The operation of power distribution system 18 is such that as additional receptacle assemblies 16 are sequentially connected, resistors 34 are added in parallel with each other thereby altering the voltage on signal line 86. As the voltage on signal line 86 is decreased to a point that it is less than the voltage from reference zener diode 70, then operation amplifier 74 goes to a low state causing transistor 76 to no longer conduct current therethrough. This then de-energizes the coil in relay 78 causing normally open contacts to return to an open position. This then deactivates all electrical receptacles 16 until the number of electrical receptacles 16, connected sequentially in power distribution system 18, is reduced to be equal to or less than a predetermined number. The predetermined number exemplified in the present invention is eight, therefore by adding a ninth electrical receptacle 16 to power distribution system 18 will cause circuit assembly 22 to deactivate all electrical receptacles 16 connected thereto. This advantageously, automatically prevents an installer from violating an electrical wiring code.
Connector 80 of circuit assembly 22 connects to connector 46 of a cable assembly 20. Signal line 86 of circuit assembly 22 is electrically connected to signal line 30 in each of receptacle assemblies 16. Signal line return 32 may be connected to either ground line 56 or a separate line provided by way of connector 80.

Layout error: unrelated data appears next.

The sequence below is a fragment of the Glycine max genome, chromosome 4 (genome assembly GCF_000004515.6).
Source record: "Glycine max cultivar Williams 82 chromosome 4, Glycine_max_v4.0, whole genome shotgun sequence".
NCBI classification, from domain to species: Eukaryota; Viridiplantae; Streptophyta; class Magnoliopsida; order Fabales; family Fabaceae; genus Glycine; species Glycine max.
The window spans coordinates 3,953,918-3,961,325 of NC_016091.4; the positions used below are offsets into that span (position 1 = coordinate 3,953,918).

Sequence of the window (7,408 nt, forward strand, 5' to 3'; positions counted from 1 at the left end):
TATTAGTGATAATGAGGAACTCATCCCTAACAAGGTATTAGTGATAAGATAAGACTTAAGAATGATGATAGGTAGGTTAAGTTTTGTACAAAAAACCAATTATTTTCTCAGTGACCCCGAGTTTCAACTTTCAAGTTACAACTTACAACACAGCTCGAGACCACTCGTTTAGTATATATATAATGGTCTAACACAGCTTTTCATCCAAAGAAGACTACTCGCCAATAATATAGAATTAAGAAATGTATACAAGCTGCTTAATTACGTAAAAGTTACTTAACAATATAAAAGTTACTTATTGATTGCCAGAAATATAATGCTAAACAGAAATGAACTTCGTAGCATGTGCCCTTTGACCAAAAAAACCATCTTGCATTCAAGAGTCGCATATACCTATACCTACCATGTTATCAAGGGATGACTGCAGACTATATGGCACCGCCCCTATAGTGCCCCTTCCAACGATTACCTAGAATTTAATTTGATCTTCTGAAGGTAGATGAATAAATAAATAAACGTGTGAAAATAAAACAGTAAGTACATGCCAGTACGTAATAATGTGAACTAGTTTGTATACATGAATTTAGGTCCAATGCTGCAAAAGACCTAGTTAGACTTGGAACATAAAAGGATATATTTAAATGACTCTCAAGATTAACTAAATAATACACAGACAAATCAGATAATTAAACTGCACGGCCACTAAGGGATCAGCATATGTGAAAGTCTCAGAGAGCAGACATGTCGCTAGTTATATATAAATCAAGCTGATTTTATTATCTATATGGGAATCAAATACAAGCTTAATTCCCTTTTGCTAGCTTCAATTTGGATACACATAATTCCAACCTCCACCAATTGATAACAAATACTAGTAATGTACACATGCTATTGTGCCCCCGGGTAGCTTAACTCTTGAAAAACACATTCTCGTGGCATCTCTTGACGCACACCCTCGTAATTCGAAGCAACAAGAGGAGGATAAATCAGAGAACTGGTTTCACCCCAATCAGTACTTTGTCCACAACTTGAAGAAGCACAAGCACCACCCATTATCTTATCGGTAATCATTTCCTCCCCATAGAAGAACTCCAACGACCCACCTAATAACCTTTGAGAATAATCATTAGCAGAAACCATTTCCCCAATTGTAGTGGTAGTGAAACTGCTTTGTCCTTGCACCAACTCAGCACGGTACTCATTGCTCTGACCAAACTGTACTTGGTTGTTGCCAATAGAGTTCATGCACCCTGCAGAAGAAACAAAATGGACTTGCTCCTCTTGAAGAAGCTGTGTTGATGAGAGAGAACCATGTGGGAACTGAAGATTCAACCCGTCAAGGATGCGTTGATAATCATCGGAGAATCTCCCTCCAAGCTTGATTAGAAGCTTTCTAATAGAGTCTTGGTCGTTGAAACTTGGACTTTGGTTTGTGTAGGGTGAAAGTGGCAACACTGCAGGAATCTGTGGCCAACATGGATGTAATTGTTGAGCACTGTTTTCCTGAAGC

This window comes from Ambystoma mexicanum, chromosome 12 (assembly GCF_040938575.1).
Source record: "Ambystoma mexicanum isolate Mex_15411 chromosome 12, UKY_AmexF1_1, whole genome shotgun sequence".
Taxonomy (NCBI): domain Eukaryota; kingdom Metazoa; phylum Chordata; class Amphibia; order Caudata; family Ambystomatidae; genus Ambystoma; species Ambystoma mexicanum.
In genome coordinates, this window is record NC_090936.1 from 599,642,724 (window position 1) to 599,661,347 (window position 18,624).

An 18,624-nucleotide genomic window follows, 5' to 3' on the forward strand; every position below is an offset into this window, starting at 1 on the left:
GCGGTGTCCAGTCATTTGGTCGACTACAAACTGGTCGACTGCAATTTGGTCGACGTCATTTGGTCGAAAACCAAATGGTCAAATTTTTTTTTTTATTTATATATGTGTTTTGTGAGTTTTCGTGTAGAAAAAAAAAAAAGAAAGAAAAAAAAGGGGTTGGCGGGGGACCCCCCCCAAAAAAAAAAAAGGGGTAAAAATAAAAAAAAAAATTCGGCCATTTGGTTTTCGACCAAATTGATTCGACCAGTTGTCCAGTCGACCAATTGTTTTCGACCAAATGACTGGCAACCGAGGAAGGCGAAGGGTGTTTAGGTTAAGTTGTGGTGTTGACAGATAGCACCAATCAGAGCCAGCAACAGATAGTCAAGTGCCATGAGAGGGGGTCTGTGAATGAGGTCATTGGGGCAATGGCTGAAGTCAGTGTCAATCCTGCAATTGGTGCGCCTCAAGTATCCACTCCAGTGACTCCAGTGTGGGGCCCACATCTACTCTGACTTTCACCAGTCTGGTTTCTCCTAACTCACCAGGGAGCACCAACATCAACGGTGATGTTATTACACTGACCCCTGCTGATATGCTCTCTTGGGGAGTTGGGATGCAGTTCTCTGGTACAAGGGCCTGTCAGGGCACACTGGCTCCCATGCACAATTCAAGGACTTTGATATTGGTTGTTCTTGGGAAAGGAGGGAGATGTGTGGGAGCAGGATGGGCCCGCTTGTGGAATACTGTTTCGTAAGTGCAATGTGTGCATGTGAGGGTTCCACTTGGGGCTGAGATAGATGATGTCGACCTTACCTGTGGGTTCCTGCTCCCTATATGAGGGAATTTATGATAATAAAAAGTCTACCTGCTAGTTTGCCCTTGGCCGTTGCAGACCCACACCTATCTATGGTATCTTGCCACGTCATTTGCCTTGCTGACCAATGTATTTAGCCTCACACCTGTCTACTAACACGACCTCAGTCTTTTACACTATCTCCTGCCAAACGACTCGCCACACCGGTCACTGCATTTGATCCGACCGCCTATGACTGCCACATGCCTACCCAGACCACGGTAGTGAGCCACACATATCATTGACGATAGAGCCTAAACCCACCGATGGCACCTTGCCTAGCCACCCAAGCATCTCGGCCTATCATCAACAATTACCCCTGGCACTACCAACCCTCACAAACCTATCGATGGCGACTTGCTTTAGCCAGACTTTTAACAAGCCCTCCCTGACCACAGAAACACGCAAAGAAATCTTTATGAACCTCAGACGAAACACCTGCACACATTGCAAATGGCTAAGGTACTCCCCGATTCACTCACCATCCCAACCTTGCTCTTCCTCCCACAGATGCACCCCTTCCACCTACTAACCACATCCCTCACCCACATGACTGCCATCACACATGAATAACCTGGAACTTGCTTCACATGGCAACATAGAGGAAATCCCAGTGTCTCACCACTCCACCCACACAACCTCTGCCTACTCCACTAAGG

Although the sensing of the number of receptacles in the present invention has been described as measuring a voltage across parallel resistors 34 in receptacle assemblies 16, resistive element 34 can be replaced with inductive or capacitive elements. Measured variation in the inductive or capacitive elements can be accomplished by utilizing an alternating waveform and a voltage sensing circuit. Alternatively, active circuit elements can be used as coding element 34 in a similar manner to convey information to circuit assembly 22.
Alternatively, optic signals carried on fiber optic interconnections can be used instead of electrical ones to thereby determine the number of receptacle assemblies 16 that are sequentially connected. Coding elements 34 then would be in the form of optical elements that alter a signal on the fiber optic connection.
While this invention has been described as having a preferred design, the present invention can be further modified within the spirit and scope of this disclosure. This application is therefore intended to cover any variations, uses, or adaptations of the invention using its general principles. Further, this application is intended to cover such departures from the present disclosure as come within known or customary practice in the art to which this invention pertains and which fall within the limits of the appended claims.